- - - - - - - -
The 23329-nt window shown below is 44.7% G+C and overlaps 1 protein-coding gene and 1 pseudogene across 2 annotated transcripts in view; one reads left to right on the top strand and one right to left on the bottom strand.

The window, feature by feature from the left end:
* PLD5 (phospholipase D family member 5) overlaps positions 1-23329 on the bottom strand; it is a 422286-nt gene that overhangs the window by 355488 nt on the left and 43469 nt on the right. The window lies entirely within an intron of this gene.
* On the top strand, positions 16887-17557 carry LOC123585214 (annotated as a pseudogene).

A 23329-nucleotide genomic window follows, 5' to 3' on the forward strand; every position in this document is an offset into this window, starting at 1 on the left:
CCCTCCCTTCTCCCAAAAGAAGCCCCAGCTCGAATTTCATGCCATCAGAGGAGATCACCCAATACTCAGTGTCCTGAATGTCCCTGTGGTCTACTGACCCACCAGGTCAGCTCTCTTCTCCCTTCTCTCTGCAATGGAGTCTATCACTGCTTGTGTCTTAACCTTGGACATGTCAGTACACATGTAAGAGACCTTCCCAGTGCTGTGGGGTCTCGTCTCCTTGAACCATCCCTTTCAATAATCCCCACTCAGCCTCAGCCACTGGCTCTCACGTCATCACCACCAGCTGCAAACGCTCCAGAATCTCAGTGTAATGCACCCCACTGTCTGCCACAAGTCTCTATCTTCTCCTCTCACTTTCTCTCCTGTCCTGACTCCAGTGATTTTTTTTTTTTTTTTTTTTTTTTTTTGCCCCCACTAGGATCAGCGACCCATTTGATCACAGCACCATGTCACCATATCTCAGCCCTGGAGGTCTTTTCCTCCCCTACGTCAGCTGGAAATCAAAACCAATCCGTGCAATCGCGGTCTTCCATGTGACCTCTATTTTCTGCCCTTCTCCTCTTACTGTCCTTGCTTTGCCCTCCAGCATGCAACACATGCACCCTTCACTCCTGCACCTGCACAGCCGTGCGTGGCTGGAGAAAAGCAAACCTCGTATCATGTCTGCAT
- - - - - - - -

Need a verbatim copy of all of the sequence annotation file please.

The 23329-nt window shown below is 44.7% G+C and overlaps 1 protein-coding gene and 1 pseudogene across 2 annotated transcripts in view; one reads left to right on the top strand and one right to left on the bottom strand.

The window, feature by feature from the left end:
* PLD5 (phospholipase D family member 5) overlaps positions 1-23329 on the bottom strand; it is a 422286-nt gene that overhangs the window by 355488 nt on the left and 43469 nt on the right. The window lies entirely within an intron of this gene.
* On the top strand, positions 16887-17557 carry LOC123585214 (annotated as a pseudogene).

A 23329-nucleotide genomic window follows, 5' to 3' on the forward strand; every position in this document is an offset into this window, starting at 1 on the left:
CCCTCCCTTCTCCCAAAAGAAGCCCCAGCTCGAATTTCATGCCATCAGAGGAGATCACCCAATACTCAGTGTCCTGAATGTCCCTGTGGTCTACTGACCCACCAGGTCAGCTCTCTTCTCCCTTCTCTCTGCAATGGAGTCTATCACTGCTTGTGTCTTAACCTTGGACATGTCAGTACACATGTAAGAGACCTTCCCAGTGCTGTGGGGTCTCGTCTCCTTGAACCATCCCTTTCAATAATCCCCACTCAGCCTCAGCCACTGGCTCTCACGTCATCACCACCAGCTGCAAACGCTCCAGAATCTCAGTGTAATGCACCCCACTGTCTGCCACAAGTCTCTATCTTCTCCTCTCACTTTCTCTCCTGTCCTGACTCCAGTGATTTTTTTTTTTTTTTTTTTTTTTTTTTGCCCCCACTAGGATCAGCGACCCATTTGATCACAGCACCATGTCACCATATCTCAGCCCTGGAGGTCTTTTCCTCCCCTACGTCAGCTGGAAATCAAAACCAATCCGTGCAATCGCGGTCTTCCATGTGACCTCTATTTTCTGCCCTTCTCCTCTTACTGTCCTTGCTTTGCCCTCCAGCATGCAACACATGCACCCTTCACTCCTGCACCTGCACAGCCGTGCGTGGCTGGAGAAAAGCAAACCTCGTATCATGTCTGCAT